Sam Willoughby on the tragic injury that changed his life

The risk of injury is something all athletes must accept as part of their careers, especially those who partake in extreme sports such as BMX. Broken legs. Concussion. Scrapes and bruises. But there are some injuries that are beyond imagining. The kind that doesn’t just end a career but completely changes a person’s way of life.

In 2016, Australian BMX racer, world champion and multi-Olympian Sam Willoughby experienced that kind of injury. Just four weeks after the Rio Olympics, during a routine warm-up in his adopted home of San Diego, he sustained a neck injury that left him with tetraplegia — paralysis that affects both arms and both legs.

“I remember to the point of being upside down in the air and I’ve been in that position 100 times in my life, like it’s not the first time I’ve slipped off the back of my bike … and I remember thinking ‘I’m going to land on my back and get really winded’,” Sam tells Hugh in this episode of The Imperfects.

“When I hit the ground and I somewhat came to, I realised that I wasn’t winded. You naturally do the whole body scan and I realised I couldn’t feel my legs.”

Air-lifted to the nearest emergency hospital, Sam says his mind wasn’t on whether he’d be able to race BMX again — it was on his parents and brother back home in Australia, who were about to get the worst phone call of their lives, and on his fiancé, Alise. Herself a successful BMX racer, he knew their life together would never be the same again.

“About an hour after I’d woken up, Alise arrived,” Sam says. “She put a hand on mine, and I remember saying to her, ‘You’re not marrying me; you’re not wearing a vegetable’.

“I regret saying that now but at the time, that was just how I felt. I didn’t know what to expect for the rest of my life, it just seemed all doom and gloom at that point … I was just scared and scared for her.”

But Alise refused to go anywhere. For the next eight months, she, Sam’s parents, and his brother worked tirelessly to help Sam attend appointments, do his rehabilitation and adjust to his new life in a wheelchair.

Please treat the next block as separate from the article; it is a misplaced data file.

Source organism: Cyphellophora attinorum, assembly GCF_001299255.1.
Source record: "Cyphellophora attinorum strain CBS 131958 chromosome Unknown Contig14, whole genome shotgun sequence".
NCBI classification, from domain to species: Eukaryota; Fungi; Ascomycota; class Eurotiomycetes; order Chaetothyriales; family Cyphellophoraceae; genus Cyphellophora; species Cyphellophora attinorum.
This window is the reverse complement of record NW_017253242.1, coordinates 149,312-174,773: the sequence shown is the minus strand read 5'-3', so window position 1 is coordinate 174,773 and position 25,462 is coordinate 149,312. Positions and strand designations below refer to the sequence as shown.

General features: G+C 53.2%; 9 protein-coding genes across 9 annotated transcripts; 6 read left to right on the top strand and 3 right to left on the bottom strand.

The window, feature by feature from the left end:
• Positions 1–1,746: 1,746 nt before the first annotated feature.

“I felt like I was just this object, that it was everyone’s job to keep me moving and I hated that,” Sam says. “I’ve always been a very independent person … I quickly became pretty depressed.”

Then one day, his brother suggested they travel to a NASCAR event two hours away. Initially reluctant to be seen in public, Sam eventually agreed. It was here that he was introduced to a man named Bootie Barker, the crew chief of 23XI Racing who also happens to use a wheelchair.

“This guy comes rolling out and he’s just this bubbly, outgoing guy and he had the same injury as me 30 years ago and he’s an engineer and he’s running this multimillion-dollar race,” says Sam.

“Suddenly, it just opened my eyes. Here he was … travelling around the country 36 weekends a year, doing it himself, no helpers, driving this big truck. He’s married, he lives independently … I was just mind blown.”

For the first time since the accident, Sam had hope and a goal for the future: he was going to learn to live independently.

“The first time I dressed myself, it took 35 minutes and I had to get straight back into bed because I was exhausted,” laughs Sam. “But it got better and better and better. Eventually, I was able to get myself to where I’m at now, which is living a fully independent life. I look at myself in the mirror and I’m proud and I’m happy and love what I do.”

Through it all, his family and Alise stuck by his side. And then on New Year’s Eve 2017, he married the love of his life and was able to achieve a personal goal he’d set for himself not long after the accident.

“With the help of some braces that helped me lock my knees out, I was able to get strong enough that I could hold myself up and stand and walk Alise down the aisle,” Sam says. “It was the best day of my life, still to this day.”

Sam’s top tips for resilience: Practicing Gratitude

Sam says practicing gratitude has helped him tremendously in working through any feelings of frustration that occasionally crop up for him in his new life.

“I think I just get satisfaction out of little wins every day,” he says. “For 25 years, doing up my shoe was something I didn’t even think about and then I lost that. So when I learned to do it again, it was like ‘wow! That’s incredible!’ It was like I just won the world title again.

“I’m just grateful to be able to come down and make a coffee and go outside and have my wife by my side and our little dog. I’m just a lot more content than ever to be honest and it’s horrible that I had to lose all of that to realise that, but I think we all have the ability to just appreciate the simple things.

“Normal will always be changing but there are a few constants that you’ll always be able to be appreciative of and enjoy.”

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